I LOVE to make soap!
And as long as I've been doing it (not that long - really!) I'm always surprised by something about every batch! I think that's one of the reasons it's so appealing to me: no two loaves are ever quite the same. Every single batch - and every single bar - is uniquely different from the next... even when using the exact same recipe!
I use the hot-process method of soapmaking, and usually in a crockpot. I find there are fewer variables that take place during the hot-process method, greater chances for the success of every batch, and of course instant satisfaction: I don't recommend it, but a hot-process bar of soap is ready to be used fresh out of the mold. While I've tried other soapmaking methods (cold-process, in-the-mold oven process, even whipped soap), I think this particular method allows for greater control of the finished product. It's certainly a debateable topic - which is evident on the many soap boards and forums!
As to the variances that do take place, the temperature of one batch may have gotten just a bit hotter than another one, I may have blended one just a bit longer than the other, or source ingredients may differ widely.
Case in point: check out the photo. This is my All-Natural Oatmeal, Milk & Honey Facial Bar Soap. I used the exact same recipe to formulate both bars. The one on the left is obviously lighter, creamier-looking, definitely has a purer 'oatmeal' appearance to it, and is overall just more attractive. If I was offered both bars, being told they were both oatmeal soaps, I know I would certainly choose the bar on the left.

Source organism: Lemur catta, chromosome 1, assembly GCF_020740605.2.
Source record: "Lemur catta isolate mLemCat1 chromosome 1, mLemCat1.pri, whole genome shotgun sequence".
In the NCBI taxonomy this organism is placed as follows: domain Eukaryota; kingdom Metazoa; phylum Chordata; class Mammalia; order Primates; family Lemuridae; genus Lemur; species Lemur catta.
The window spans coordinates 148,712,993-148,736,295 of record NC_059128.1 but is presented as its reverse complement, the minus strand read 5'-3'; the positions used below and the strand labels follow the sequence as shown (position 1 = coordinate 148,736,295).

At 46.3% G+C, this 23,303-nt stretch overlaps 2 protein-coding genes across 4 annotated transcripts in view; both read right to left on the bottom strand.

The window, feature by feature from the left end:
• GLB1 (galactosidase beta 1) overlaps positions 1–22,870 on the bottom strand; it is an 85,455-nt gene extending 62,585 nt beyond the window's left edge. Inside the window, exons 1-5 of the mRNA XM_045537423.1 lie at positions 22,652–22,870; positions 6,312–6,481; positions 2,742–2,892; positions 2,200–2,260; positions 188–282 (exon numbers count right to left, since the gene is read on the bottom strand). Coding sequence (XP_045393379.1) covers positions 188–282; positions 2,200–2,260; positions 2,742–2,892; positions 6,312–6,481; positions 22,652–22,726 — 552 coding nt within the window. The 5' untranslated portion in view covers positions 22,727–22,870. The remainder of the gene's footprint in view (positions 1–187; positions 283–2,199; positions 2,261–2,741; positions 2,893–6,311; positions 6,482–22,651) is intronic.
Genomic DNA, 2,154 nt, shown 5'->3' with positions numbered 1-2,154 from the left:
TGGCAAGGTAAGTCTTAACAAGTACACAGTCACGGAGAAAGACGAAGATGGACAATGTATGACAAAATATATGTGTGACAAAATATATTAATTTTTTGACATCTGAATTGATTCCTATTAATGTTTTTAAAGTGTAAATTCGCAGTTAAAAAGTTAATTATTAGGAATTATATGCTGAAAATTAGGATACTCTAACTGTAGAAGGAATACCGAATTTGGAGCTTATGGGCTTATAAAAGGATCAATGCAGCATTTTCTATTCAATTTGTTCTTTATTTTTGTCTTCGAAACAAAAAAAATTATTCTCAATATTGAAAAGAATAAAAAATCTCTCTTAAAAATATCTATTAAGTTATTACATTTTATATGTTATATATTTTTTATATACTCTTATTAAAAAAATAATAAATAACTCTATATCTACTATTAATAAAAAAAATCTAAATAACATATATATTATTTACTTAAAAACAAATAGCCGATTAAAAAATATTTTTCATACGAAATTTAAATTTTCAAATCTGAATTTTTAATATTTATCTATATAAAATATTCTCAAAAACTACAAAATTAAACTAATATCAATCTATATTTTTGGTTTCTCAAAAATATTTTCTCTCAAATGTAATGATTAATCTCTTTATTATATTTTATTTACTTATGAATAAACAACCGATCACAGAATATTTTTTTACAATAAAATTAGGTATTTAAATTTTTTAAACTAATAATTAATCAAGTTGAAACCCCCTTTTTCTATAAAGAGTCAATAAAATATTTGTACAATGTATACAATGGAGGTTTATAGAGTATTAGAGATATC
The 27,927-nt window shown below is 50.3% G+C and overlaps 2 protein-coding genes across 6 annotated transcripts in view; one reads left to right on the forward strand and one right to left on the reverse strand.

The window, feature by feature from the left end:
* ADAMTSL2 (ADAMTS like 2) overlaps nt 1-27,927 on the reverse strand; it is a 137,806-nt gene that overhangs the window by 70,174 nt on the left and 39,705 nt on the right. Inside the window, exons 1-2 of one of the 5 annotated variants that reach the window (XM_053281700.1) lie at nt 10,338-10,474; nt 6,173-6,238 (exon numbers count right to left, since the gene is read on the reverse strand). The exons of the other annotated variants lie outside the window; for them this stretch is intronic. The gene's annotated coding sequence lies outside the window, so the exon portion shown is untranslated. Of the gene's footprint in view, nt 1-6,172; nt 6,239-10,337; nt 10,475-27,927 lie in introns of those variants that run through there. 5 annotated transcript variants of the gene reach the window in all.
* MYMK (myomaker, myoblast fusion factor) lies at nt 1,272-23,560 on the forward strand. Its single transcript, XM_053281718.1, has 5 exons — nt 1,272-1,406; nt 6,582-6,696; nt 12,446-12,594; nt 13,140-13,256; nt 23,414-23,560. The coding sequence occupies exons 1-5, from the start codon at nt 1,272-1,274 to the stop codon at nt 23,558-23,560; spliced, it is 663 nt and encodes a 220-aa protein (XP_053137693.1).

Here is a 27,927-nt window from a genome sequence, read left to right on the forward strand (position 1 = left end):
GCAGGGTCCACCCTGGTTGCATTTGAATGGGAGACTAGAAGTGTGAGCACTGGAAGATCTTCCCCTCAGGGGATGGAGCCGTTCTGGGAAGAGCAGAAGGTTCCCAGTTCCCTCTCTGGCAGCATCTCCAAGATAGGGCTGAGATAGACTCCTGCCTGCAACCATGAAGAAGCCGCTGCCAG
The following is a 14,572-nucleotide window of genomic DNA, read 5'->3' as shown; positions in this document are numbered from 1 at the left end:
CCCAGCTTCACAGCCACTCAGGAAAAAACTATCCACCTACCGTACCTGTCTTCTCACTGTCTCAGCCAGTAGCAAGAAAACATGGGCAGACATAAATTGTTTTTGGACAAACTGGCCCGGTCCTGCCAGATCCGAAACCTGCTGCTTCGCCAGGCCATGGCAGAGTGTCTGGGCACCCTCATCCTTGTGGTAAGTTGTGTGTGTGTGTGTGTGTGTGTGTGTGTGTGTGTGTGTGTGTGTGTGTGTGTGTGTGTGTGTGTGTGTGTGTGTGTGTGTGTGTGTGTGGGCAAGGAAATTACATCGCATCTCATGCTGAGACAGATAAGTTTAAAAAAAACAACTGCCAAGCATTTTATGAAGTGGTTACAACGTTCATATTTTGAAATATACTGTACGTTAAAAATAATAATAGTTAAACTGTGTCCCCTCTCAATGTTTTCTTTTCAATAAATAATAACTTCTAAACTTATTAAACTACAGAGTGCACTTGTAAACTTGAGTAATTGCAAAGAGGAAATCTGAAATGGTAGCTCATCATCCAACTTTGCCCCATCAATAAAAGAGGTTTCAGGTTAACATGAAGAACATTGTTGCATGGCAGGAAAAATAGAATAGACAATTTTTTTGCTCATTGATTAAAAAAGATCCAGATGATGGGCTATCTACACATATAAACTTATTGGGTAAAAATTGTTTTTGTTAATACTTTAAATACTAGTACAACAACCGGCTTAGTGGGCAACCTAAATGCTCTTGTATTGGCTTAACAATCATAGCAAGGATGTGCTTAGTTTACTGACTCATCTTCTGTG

What's made such a dramatic change in my soap?
A different brand of coconut oil. That's it.
The oil I normally use is actually considered a higher quality oil, and I can get it in bulk quantities online at wholesale pricing. The other oil is considered 'inferior' and is more expensive (as I can only get it in 32oz containers) - but it produces the aesthetic qualities I'm looking for in my oatmeal bar. As to the general properties and qualities of each bar? I, and my testers, found them exactly the same.
So... what to do.
This is a quandry that all formulators - of anything - find themselves in from time to time. I run across this problem with mineral makeup, too. Due to the inherent nature of organic ingredients (my only meaning here is from the earth), some products will just be different from batch to batch, supplier to supplier.
How do I solve the problem? Well, one of my thoughts is to become a supplier myself, rather than buying from them. That way, I would have control over not only the quality of my ingredients, but where they come from, as well. Unfortunately, it's something that's not in my immediate future, however.
In the meantime, I guess I'll just have to decide not only which ingredients go into my formulations, but also which brand of ingredients I'll use in each recipe. More to track, but well worth it. I want finished products that are consistent and that I can be proud of, and I'll do whatever is necessary to achieve that goal!